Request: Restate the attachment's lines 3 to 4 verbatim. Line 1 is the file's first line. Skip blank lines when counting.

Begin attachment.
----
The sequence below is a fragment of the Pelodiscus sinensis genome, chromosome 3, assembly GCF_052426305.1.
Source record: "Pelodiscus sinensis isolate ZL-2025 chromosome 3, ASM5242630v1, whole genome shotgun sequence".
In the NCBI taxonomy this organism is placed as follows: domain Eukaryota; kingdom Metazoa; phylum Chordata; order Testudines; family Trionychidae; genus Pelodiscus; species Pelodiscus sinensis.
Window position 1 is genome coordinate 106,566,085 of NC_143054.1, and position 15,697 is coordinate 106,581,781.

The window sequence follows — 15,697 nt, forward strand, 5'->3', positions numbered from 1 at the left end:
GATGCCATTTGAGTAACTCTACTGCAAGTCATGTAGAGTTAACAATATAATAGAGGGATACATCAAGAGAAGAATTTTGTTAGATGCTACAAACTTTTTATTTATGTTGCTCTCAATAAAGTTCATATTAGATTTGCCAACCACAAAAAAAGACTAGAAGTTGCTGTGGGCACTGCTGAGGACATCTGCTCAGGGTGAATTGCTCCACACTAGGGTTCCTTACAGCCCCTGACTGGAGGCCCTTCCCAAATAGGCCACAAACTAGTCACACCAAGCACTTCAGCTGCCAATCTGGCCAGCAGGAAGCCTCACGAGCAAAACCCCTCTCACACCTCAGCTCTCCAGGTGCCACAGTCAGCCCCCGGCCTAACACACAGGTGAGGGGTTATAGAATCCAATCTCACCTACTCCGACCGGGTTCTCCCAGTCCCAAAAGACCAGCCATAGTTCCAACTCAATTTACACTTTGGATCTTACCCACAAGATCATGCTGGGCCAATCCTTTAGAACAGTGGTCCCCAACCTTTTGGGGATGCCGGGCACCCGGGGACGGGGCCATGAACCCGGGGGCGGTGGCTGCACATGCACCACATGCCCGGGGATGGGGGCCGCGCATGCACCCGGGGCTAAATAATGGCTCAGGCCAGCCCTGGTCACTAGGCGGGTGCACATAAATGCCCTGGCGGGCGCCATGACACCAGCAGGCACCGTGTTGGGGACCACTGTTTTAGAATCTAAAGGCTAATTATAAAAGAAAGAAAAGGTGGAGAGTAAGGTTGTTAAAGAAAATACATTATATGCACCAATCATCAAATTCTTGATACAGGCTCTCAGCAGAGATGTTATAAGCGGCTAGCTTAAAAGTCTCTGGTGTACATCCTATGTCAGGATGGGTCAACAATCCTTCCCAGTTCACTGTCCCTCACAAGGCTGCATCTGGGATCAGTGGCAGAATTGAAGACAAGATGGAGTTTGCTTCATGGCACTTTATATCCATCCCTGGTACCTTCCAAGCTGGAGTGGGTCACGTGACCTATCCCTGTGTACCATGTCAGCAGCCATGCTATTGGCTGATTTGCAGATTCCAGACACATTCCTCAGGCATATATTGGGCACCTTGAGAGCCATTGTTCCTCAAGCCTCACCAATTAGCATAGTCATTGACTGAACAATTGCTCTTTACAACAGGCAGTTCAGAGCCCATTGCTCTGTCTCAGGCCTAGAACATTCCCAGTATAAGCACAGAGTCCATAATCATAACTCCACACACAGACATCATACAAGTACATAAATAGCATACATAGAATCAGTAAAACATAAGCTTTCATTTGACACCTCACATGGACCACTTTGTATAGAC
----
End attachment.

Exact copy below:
In the NCBI taxonomy this organism is placed as follows: domain Eukaryota; kingdom Metazoa; phylum Chordata; order Testudines; family Trionychidae; genus Pelodiscus; species Pelodiscus sinensis.
Window position 1 is genome coordinate 106,566,085 of NC_143054.1, and position 15,697 is coordinate 106,581,781.